According to the World Health Organization, air pollution is one of the top threats to human health worldwide. In fact, the WHO attributes about 7 million deaths per year to the microscopic pollutants in the air— too small for us to see, but large enough to infiltrate our circulatory and respiratory systems and cause significant damage.
Both indoor and outdoor air pollution can be harmful. Fortunately, there are things we can do to reduce our exposure to each of these.
Minimizing Exposure to Indoor Air Pollution
If you’re doing any activity that can generate fumes or pollutants (such as painting, welding, sanding, paint stripping, or using a gas stove), make sure you’re doing it in a well-ventilated area— or even outside, if you can. To increase ventilation, you can open windows and doors and run a window or attic fan.
Don’t allow anyone to smoke indoors. Secondhand tobacco smoke is responsible for many serious health conditions, including lung cancer, sudden infant death syndrome, and severe asthma attacks. Opening a window will not make it any safer.
Reduce fireplace use when possible. Wood burning fireplaces generate much more pollution than gas fireplaces.
Minimizing Exposure to Outdoor Air Pollution
Get into the habit of checking the Air Quality Index (AQI) each day. You can easily view this from any weather app on your phone. On days when the AQI is high, you should avoid exercising or spending a lot of time outdoors.
You should also avoid exercising outdoors near any high-traffic areas, regardless of the AQI that day. Car emissions can increase the amount of pollutants in the air locally, and exercising makes it more likely that you’ll breathe the pollutants in.
Perhaps most importantly, you can reduce your personal risk for experiencing the health effects of air pollution by maintaining a healthy lifestyle and managing any chronic medical conditions, such as asthma, COPD, and heart disease. The Wellness & Stress Clinic is always here to help with this. To make an appointment, please call the clinic at (901) 306-5433. As always, stay healthy and stay safe!
This week is Respiratory Care Week, a week dedicated to promoting awareness of lung diseases and recognizing the hard work of respiratory therapists, nurses, and doctors to support lung health. When President Reagan announced the first Respiratory Care Week in 1982, over 17 million Americans were affected by chronic obstructive lung diseases. This number hasn’t gone down much in the past 4 decades, but that can change. Here are some ways you can take care of your lungs and contribute to lowering that number:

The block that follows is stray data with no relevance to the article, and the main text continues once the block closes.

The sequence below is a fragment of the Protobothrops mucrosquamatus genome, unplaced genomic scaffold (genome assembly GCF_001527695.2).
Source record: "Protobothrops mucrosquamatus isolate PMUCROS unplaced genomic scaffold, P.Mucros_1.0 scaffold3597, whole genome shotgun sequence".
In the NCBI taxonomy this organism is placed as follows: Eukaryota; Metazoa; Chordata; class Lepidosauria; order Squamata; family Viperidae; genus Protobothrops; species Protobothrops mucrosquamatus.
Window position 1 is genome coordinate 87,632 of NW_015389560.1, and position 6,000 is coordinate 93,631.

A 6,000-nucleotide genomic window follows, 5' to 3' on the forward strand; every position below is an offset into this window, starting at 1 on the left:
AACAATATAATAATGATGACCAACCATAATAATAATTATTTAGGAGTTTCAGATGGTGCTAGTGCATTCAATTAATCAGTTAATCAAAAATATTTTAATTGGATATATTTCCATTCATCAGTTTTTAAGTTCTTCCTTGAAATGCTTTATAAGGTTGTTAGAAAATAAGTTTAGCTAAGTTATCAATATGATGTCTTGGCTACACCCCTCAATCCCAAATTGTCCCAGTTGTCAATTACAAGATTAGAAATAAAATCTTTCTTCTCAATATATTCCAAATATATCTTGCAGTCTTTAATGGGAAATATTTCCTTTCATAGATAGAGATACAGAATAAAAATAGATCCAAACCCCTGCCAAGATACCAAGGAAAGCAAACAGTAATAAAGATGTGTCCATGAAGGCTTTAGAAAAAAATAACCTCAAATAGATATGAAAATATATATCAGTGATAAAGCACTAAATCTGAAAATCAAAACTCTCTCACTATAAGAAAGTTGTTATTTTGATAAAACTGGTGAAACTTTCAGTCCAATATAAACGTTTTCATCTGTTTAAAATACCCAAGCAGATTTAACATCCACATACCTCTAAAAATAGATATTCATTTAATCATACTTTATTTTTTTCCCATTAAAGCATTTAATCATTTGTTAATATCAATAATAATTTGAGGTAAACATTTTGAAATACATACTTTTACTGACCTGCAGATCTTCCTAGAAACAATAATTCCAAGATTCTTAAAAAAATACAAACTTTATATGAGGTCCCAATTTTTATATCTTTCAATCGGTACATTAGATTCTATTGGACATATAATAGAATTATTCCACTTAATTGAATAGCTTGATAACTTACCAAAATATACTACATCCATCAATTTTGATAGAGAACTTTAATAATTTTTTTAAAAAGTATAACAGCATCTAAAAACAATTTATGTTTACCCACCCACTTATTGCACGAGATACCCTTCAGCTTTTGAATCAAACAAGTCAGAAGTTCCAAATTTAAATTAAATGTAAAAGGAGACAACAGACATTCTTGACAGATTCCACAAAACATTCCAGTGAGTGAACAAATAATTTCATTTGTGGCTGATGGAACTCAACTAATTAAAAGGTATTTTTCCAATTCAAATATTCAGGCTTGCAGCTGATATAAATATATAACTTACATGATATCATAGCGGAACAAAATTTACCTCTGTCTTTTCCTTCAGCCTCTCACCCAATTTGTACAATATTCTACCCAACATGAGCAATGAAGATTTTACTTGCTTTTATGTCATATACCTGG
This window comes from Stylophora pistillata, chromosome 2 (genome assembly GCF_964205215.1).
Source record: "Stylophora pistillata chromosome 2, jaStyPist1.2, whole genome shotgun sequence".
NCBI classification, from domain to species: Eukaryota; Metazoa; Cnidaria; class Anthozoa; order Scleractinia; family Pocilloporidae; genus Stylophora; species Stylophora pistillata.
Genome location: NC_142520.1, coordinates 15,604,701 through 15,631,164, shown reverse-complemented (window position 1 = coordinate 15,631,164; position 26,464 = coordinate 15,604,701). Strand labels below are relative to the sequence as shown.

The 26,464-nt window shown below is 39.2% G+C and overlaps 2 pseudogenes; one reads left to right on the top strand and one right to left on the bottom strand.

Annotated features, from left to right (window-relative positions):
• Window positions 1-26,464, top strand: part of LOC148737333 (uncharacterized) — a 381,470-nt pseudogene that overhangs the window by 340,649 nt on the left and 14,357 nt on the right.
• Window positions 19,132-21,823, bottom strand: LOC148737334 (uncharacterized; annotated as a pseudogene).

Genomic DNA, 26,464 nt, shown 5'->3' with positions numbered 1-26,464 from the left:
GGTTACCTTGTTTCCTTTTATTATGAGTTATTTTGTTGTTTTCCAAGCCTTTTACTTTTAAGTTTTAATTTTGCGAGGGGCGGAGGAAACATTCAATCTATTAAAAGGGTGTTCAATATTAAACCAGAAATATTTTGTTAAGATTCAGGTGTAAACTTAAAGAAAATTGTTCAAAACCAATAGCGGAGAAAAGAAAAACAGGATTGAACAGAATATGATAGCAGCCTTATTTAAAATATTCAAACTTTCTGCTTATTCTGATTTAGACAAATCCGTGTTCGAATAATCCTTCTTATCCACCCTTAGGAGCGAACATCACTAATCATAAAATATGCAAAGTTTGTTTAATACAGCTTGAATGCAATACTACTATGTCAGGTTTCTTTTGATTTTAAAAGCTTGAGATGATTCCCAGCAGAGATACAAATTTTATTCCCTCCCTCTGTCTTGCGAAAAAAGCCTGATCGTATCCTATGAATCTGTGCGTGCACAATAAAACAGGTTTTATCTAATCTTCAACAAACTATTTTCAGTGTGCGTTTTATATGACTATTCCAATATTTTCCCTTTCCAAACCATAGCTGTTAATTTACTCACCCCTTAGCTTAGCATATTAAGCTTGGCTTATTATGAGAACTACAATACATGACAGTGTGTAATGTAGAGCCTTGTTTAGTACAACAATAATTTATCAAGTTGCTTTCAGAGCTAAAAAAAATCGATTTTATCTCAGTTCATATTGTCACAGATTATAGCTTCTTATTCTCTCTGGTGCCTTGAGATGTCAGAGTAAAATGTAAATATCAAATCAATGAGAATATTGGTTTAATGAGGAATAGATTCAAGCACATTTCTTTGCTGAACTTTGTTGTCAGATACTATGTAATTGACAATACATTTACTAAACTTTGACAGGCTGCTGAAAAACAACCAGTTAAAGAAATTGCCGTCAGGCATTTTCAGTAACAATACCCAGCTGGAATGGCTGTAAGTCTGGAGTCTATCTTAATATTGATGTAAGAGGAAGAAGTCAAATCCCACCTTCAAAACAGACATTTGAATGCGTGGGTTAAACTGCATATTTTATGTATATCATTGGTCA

Stop (or don’t start) smoking. Cigarette smoke is a significant cause of lung cancer and chronic obstructive pulmonary disease (COPD), which includes chronic bronchitis and emphysema. COPD is the 4th leading cause of death in the United States, and in 8 out of 10 cases, it’s caused by exposure to cigarette smoke. The good news is that COPD is preventable, and by avoiding smoking, you’re significantly lowering your risk and protecting the people around you from secondhand smoke, which can cause many of the same diseases as first-hand smoke. Once you start smoking, the nicotine in cigarettes makes it hard to quit, but it’s far from impossible, especially with plenty of online resources and support from your healthcare provider, peers, and loved ones.
Exercise. On top of the already-numerous benefits of exercise for building muscle, losing fat, improving your mood, helping you sleep better, and keeping your heart healthy, getting enough physical activity (30 minutes a day, at least 5 days a week) is important for your lung health, too. As you become more fit, your lungs become more efficient at oxygenating your blood and transporting it to the rest of your body. It’s equally important for people with lung disease to exercise, but you should consult with your healthcare provider to make a plan that works for you.
Minimize your exposure to both indoor and outdoor air pollution. Both of these can cause or exacerbate symptoms of respiratory diseases, including asthma, which 25 million Americans currently suffer from. To keep your home safe, keep it smoke-free and test for radon and carbon monoxide regularly. For outdoor air pollution, try to minimize your time outside on days when the Air Quality Index (AQI) is high—this is something you can easily check from your phone’s weather app or from watching the local weather forecast.
Wash your hands and wear a mask. As the weather gets colder and people spend more time indoors, respiratory diseases like the cold, flu, and COVID-19 can spread easily. Now, more than ever, it’s important to practice good hygiene and wash your hands to prevent infection. Keep your distance as much as you can, and when you can’t, be sure to mask up to protect not only yourself but those around you.
Taking steps to improve your own lung health is a wonderful way to celebrate Respiratory Care Week, and of course, if there are any respiratory care workers in your life, be sure to send a “thank you” their way! As always, stay safe and stay healthy!